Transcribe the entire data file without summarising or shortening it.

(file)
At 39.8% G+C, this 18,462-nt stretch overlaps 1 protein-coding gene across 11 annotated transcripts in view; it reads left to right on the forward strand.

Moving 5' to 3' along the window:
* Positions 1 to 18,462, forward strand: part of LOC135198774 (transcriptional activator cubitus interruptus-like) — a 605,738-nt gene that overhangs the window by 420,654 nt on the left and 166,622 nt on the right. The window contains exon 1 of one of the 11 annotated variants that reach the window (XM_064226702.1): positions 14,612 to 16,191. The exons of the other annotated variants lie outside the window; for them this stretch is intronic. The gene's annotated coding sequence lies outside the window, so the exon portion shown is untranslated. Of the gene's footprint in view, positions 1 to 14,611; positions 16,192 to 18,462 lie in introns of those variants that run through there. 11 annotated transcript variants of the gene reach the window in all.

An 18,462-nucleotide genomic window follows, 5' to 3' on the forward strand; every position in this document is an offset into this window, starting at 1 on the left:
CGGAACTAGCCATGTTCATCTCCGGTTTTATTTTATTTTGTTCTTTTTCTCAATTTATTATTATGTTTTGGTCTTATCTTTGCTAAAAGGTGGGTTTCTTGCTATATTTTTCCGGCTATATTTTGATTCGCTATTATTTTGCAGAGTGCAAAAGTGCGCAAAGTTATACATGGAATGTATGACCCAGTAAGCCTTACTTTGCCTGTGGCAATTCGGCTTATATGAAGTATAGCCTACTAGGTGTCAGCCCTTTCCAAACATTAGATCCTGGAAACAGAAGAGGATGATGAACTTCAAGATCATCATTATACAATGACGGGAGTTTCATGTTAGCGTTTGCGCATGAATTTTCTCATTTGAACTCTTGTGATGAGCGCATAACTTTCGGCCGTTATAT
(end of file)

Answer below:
At 39.8% G+C, this 18,462-nt stretch overlaps 1 protein-coding gene across 11 annotated transcripts in view; it reads left to right on the forward strand.

Moving 5' to 3' along the window:
* Positions 1 to 18,462, forward strand: part of LOC135198774 (transcriptional activator cubitus interruptus-like) — a 605,738-nt gene that overhangs the window by 420,654 nt on the left and 166,622 nt on the right. The window contains exon 1 of one of the 11 annotated variants that reach the window (XM_064226702.1): positions 14,612 to 16,191. The exons of the other annotated variants lie outside the window; for them this stretch is intronic. The gene's annotated coding sequence lies outside the window, so the exon portion shown is untranslated. Of the gene's footprint in view, positions 1 to 14,611; positions 16,192 to 18,462 lie in introns of those variants that run through there. 11 annotated transcript variants of the gene reach the window in all.

An 18,462-nucleotide genomic window follows, 5' to 3' on the forward strand; every position in this document is an offset into this window, starting at 1 on the left:
CGGAACTAGCCATGTTCATCTCCGGTTTTATTTTATTTTGTTCTTTTTCTCAATTTATTATTATGTTTTGGTCTTATCTTTGCTAAAAGGTGGGTTTCTTGCTATATTTTTCCGGCTATATTTTGATTCGCTATTATTTTGCAGAGTGCAAAAGTGCGCAAAGTTATACATGGAATGTATGACCCAGTAAGCCTTACTTTGCCTGTGGCAATTCGGCTTATATGAAGTATAGCCTACTAGGTGTCAGCCCTTTCCAAACATTAGATCCTGGAAACAGAAGAGGATGATGAACTTCAAGATCATCATTATACAATGACGGGAGTTTCATGTTAGCGTTTGCGCATGAATTTTCTCATTTGAACTCTTGTGATGAGCGCATAACTTTCGGCCGTTATAT